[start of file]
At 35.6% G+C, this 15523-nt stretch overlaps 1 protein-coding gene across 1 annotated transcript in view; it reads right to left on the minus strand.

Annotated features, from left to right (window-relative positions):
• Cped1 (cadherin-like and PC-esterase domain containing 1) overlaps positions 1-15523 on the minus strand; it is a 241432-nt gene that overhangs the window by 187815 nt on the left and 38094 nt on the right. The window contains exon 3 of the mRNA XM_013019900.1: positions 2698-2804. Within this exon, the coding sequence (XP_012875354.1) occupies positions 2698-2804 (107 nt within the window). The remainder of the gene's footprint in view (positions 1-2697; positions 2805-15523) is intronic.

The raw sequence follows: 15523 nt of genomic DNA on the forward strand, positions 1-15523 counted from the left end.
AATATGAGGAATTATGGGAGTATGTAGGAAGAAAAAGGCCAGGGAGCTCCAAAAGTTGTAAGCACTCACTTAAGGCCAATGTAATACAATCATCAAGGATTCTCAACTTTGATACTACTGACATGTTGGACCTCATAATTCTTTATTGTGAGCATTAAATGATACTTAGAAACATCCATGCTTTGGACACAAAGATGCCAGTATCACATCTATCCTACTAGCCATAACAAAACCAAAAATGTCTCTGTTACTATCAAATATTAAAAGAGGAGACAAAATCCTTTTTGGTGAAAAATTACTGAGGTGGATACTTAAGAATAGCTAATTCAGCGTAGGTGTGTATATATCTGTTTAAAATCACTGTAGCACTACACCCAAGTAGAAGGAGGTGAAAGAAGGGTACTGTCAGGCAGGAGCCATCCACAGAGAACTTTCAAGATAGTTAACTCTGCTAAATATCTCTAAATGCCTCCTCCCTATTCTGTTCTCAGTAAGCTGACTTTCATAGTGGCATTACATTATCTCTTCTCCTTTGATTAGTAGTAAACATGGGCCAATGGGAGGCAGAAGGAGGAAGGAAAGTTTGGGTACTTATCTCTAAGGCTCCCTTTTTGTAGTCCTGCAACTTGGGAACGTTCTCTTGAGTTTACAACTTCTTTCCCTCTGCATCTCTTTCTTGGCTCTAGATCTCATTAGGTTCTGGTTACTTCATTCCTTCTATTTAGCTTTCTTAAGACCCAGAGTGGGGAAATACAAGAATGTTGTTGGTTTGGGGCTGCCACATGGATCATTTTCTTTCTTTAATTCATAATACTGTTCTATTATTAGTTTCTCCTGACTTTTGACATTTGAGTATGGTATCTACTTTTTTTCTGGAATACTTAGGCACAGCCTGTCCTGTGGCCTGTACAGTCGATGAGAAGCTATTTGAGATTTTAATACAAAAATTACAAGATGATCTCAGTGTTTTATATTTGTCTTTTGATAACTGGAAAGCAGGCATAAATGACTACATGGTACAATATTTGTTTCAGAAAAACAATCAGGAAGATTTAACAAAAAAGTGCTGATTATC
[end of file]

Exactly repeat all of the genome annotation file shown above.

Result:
At 35.6% G+C, this 15523-nt stretch overlaps 1 protein-coding gene across 1 annotated transcript in view; it reads right to left on the minus strand.

Annotated features, from left to right (window-relative positions):
• Cped1 (cadherin-like and PC-esterase domain containing 1) overlaps positions 1-15523 on the minus strand; it is a 241432-nt gene that overhangs the window by 187815 nt on the left and 38094 nt on the right. The window contains exon 3 of the mRNA XM_013019900.1: positions 2698-2804. Within this exon, the coding sequence (XP_012875354.1) occupies positions 2698-2804 (107 nt within the window). The remainder of the gene's footprint in view (positions 1-2697; positions 2805-15523) is intronic.

The raw sequence follows: 15523 nt of genomic DNA on the forward strand, positions 1-15523 counted from the left end.
AATATGAGGAATTATGGGAGTATGTAGGAAGAAAAAGGCCAGGGAGCTCCAAAAGTTGTAAGCACTCACTTAAGGCCAATGTAATACAATCATCAAGGATTCTCAACTTTGATACTACTGACATGTTGGACCTCATAATTCTTTATTGTGAGCATTAAATGATACTTAGAAACATCCATGCTTTGGACACAAAGATGCCAGTATCACATCTATCCTACTAGCCATAACAAAACCAAAAATGTCTCTGTTACTATCAAATATTAAAAGAGGAGACAAAATCCTTTTTGGTGAAAAATTACTGAGGTGGATACTTAAGAATAGCTAATTCAGCGTAGGTGTGTATATATCTGTTTAAAATCACTGTAGCACTACACCCAAGTAGAAGGAGGTGAAAGAAGGGTACTGTCAGGCAGGAGCCATCCACAGAGAACTTTCAAGATAGTTAACTCTGCTAAATATCTCTAAATGCCTCCTCCCTATTCTGTTCTCAGTAAGCTGACTTTCATAGTGGCATTACATTATCTCTTCTCCTTTGATTAGTAGTAAACATGGGCCAATGGGAGGCAGAAGGAGGAAGGAAAGTTTGGGTACTTATCTCTAAGGCTCCCTTTTTGTAGTCCTGCAACTTGGGAACGTTCTCTTGAGTTTACAACTTCTTTCCCTCTGCATCTCTTTCTTGGCTCTAGATCTCATTAGGTTCTGGTTACTTCATTCCTTCTATTTAGCTTTCTTAAGACCCAGAGTGGGGAAATACAAGAATGTTGTTGGTTTGGGGCTGCCACATGGATCATTTTCTTTCTTTAATTCATAATACTGTTCTATTATTAGTTTCTCCTGACTTTTGACATTTGAGTATGGTATCTACTTTTTTTCTGGAATACTTAGGCACAGCCTGTCCTGTGGCCTGTACAGTCGATGAGAAGCTATTTGAGATTTTAATACAAAAATTACAAGATGATCTCAGTGTTTTATATTTGTCTTTTGATAACTGGAAAGCAGGCATAAATGACTACATGGTACAATATTTGTTTCAGAAAAACAATCAGGAAGATTTAACAAAAAAGTGCTGATTATC